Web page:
Think Before You Act: Towards a Possible US Strike on North Korea

The United States is capable of identifying the preparations for North Korean missile tests and can intercept the missiles before they are launched or immediately after launch. So, why did they avoid taking action? Is it possible that Pyongyang had managed to deter Washington? Special column by Brig. Gen. (res.) Nitzan Nuriel

Think Before You Act: Towards a Possible US Strike on North Korea

North Korean leader Kim Jong-un at the test launch of an intermediate range Hwasong-12 missile at an undisclosed location in North Kore (Photo: AP)

Sometimes, in order to understand a certain phenomenon or event we are required to draw a comparison, even though comparisons might, at first glance, distort reality.

Following Operation Protective Edge, I wrote a column published in Israel Defense magazine, dealing with the question of whether the State of Israel should enable Hamas to empower itself. Apparently, this is a rhetorical question, but at least with regard to one element it is relevant for two more fronts, minimum: the Israel-Hezbollah front (and eventually the front opposite Iran in Syria) and the front between the USA and North Korea.

In the Israel-Hamas case, the question arose against the background of a series of tests Hamas conducted with a new generation of medium-range rockets. These tests were conducted with the rockets fired into the sea or along the length of the Gaza Strip, in a manner that did not threaten the State of Israel. However, the very fact that these tests were conducted enabled Hamas empowerment and so, instead of dealing with the empowerment process, we are now compelled to deal with the outcome of that empowerment – many hundreds of rockets capable of reaching targets in central Israel.

The US vs. North Korea case is perfectly identical, namely – the USA had identified the preparations for the tests and could intercept the missiles before they were launched or immediately after launch.

So, why did the Americans avoid taking such measures? Is it possible that North Korea had managed to deter the USA? Are we deterred by Hamas? Naturally, the same questions apply to Hezbollah as well.

Well, my conclusion is complex. Apart from the issue of deterrence, I believe that a process is underway here, where international legitimacy for an attack is being built up gradually. Even the United States of America under President Donald Trump must build up international legitimacy. It is a process where, along with the activity at the UN Security Council which includes condemnations and continued sanctions, aggressive rhetoric is being developed, and each additional event takes us closer to the threshold of a US response, which cannot take place without this process – in the context of which international legitimacy is being developed as well (and that includes China and Russia, that traditionally maintain a position opposed to that of the USA).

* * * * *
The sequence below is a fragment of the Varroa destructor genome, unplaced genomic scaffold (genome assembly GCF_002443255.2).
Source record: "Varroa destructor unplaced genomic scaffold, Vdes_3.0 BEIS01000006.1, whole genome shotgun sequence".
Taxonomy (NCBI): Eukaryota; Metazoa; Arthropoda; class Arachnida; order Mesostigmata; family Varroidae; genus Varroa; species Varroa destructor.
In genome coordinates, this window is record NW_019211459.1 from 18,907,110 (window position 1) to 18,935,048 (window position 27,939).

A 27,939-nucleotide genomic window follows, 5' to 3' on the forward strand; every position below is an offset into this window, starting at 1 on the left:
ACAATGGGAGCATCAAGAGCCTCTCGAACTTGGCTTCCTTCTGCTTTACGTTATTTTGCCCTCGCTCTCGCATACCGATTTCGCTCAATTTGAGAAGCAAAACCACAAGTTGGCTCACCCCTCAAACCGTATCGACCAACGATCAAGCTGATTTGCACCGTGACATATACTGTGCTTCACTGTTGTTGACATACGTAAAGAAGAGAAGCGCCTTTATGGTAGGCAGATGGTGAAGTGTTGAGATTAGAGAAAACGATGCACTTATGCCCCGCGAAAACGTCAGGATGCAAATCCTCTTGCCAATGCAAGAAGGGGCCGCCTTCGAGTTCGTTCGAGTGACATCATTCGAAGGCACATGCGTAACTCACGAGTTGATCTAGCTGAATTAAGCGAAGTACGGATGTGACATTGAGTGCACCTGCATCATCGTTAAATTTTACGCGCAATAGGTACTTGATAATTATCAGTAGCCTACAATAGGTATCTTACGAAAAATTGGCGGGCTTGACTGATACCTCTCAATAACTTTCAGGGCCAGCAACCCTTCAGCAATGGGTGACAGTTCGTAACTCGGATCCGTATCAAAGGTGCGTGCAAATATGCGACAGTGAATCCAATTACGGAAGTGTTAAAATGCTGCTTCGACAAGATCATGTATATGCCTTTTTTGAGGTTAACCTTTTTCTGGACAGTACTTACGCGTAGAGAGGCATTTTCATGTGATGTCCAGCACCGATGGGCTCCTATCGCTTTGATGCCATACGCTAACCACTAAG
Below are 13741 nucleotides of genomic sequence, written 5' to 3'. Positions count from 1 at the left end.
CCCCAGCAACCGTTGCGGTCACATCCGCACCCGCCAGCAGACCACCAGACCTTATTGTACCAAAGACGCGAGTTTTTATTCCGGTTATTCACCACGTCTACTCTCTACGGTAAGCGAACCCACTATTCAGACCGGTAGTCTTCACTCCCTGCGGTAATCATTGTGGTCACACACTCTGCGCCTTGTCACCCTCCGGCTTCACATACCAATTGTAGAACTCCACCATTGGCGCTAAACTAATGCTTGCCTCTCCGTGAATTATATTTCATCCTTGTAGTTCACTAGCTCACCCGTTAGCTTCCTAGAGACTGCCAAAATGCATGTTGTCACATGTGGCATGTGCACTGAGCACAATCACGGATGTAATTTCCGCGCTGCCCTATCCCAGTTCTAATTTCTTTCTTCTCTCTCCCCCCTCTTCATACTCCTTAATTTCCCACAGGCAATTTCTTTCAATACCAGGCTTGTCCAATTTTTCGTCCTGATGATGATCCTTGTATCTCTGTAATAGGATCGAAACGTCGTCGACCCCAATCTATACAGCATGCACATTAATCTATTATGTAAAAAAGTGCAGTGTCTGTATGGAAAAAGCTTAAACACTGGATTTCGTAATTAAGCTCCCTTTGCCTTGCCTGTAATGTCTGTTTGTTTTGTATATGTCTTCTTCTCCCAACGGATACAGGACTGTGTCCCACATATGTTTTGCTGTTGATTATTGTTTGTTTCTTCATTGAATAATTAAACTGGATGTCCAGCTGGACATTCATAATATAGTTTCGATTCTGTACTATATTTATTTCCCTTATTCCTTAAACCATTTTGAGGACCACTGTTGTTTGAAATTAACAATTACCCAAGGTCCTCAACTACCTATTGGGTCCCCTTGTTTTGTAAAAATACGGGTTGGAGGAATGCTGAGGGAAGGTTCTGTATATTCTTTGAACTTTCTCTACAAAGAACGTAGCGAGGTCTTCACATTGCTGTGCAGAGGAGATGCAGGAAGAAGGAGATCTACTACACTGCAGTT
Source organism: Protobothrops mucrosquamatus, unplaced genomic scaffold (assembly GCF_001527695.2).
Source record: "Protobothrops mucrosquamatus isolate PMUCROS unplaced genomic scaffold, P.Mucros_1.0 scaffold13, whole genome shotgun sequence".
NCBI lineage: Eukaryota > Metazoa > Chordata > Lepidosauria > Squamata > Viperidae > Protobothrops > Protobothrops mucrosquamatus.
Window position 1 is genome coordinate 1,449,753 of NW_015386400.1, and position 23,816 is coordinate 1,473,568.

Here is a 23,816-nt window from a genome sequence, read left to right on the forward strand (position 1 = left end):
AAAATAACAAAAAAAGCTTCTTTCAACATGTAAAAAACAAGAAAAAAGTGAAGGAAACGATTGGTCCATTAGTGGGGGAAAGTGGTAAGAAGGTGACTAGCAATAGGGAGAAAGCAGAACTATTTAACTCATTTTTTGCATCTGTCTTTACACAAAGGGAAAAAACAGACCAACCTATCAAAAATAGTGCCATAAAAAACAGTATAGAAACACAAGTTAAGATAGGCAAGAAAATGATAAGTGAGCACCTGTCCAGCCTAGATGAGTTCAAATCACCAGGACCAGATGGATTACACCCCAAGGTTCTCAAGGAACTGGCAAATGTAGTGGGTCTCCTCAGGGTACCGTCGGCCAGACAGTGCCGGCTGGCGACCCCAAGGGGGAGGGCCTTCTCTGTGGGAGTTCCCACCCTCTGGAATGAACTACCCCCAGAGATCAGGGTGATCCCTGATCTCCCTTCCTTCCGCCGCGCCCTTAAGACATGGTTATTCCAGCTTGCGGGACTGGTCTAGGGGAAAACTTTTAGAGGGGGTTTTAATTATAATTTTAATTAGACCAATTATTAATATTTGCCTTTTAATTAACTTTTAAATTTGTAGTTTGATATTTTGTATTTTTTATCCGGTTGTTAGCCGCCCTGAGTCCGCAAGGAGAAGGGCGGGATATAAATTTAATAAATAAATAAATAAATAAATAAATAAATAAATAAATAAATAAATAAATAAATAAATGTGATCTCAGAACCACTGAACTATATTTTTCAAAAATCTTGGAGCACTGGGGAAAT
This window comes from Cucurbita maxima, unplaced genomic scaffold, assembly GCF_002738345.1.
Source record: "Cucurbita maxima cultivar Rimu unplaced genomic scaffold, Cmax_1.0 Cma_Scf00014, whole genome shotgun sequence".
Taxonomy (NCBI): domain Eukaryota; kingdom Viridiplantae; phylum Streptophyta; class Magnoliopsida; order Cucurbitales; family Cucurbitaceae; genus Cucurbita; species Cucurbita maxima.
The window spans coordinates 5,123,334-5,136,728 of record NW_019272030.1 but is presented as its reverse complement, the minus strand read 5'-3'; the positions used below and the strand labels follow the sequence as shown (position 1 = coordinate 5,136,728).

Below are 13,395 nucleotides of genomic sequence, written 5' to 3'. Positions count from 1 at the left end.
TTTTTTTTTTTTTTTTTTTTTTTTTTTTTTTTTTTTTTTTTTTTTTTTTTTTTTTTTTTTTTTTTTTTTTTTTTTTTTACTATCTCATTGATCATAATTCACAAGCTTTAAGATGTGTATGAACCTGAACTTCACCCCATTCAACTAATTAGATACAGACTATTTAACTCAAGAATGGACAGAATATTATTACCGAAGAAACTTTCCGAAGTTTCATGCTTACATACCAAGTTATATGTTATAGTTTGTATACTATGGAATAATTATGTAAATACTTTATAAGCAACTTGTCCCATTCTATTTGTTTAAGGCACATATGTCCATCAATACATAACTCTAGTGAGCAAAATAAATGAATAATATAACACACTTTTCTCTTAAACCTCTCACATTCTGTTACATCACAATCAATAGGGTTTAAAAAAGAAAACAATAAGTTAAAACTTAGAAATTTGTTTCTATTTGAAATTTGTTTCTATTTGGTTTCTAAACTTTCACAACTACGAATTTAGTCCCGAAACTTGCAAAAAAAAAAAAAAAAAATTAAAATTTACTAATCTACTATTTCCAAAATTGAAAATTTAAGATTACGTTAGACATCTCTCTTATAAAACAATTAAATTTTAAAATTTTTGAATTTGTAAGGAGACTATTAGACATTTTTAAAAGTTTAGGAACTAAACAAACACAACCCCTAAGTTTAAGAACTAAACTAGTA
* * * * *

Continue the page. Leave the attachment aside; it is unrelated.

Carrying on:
Along with this process, a process aimed at preparing the population must be initiated as well. The emphasis, in this case, should be on southeast Asia, and, naturally – on the most extensive cooperation possible with the partners within the domain being threatened.

If that is, indeed, a realistic description of the current situation, then we are already undergoing a deterministic process and a US strike is only a matter of time. Is that really so? At this point we come to the issue of deterrence, which embodies the following questions: are we prepared to pay the price of the expected response by North Korea? Are we prepared to provide a solution to the civilian aspect? Are we prepared for the question of 'The Day After'?

These questions are relevant to the Gaza Strip sector (Hamas) as well as to the Lebanon sector (Hezbollah), and in the not-too-distant future, they will also be relevant to the consolidation of the Iranian forces in the depth of the Syrian territory.

Other aspects that should be raised for discussion have to do with the quality of the intelligence currently available and as a derivative from it – the question of the 'preemptive strike', which applies to a situation where you know that there is a near-certain probability that the enemy is going to attack you and you, as the defending side, choose to deliver a preemptive strike (as in the case of the attack staged by IAF against the air forces of Egypt, Syria and Jordan on June 5, 1967), or to a preventive strike (interdiction) intended to deny the enemy of a capability that might place you in extreme danger.

Apparently, the USA has initiated a process of gaining international legitimacy for the purpose of attacking the missile capabilities of North Korea, either by way of a preemptive strike or by way of a preventing strike (interdiction), or alternately – by waiting for a North Korean mistake that would provide the cause for the US attack.

There is nothing much for us to do except hoping that all of the preliminary questions, as outlined above, are indeed being deliberated by the appropriate forums and that the required insights are being drawn. The Americans have a tradition of more than one hundred years in conducting these processes.

I sincerely hope that the new Head of the National Security Council observes these processes and implements them so that we, too, may develop a solid concept regarding the missile threats of Hamas and Hezbollah and – within the foreseeable future – those of the Iranians in Syria.


Brig. Gen. (res.) Nitzan Nuriel is the former head of Israel’s Counter-Terrorism Bureau. He served in the IDF for nearly 30 years, during which he served as the IDF Ground Forces attaché in Washington, among other roles

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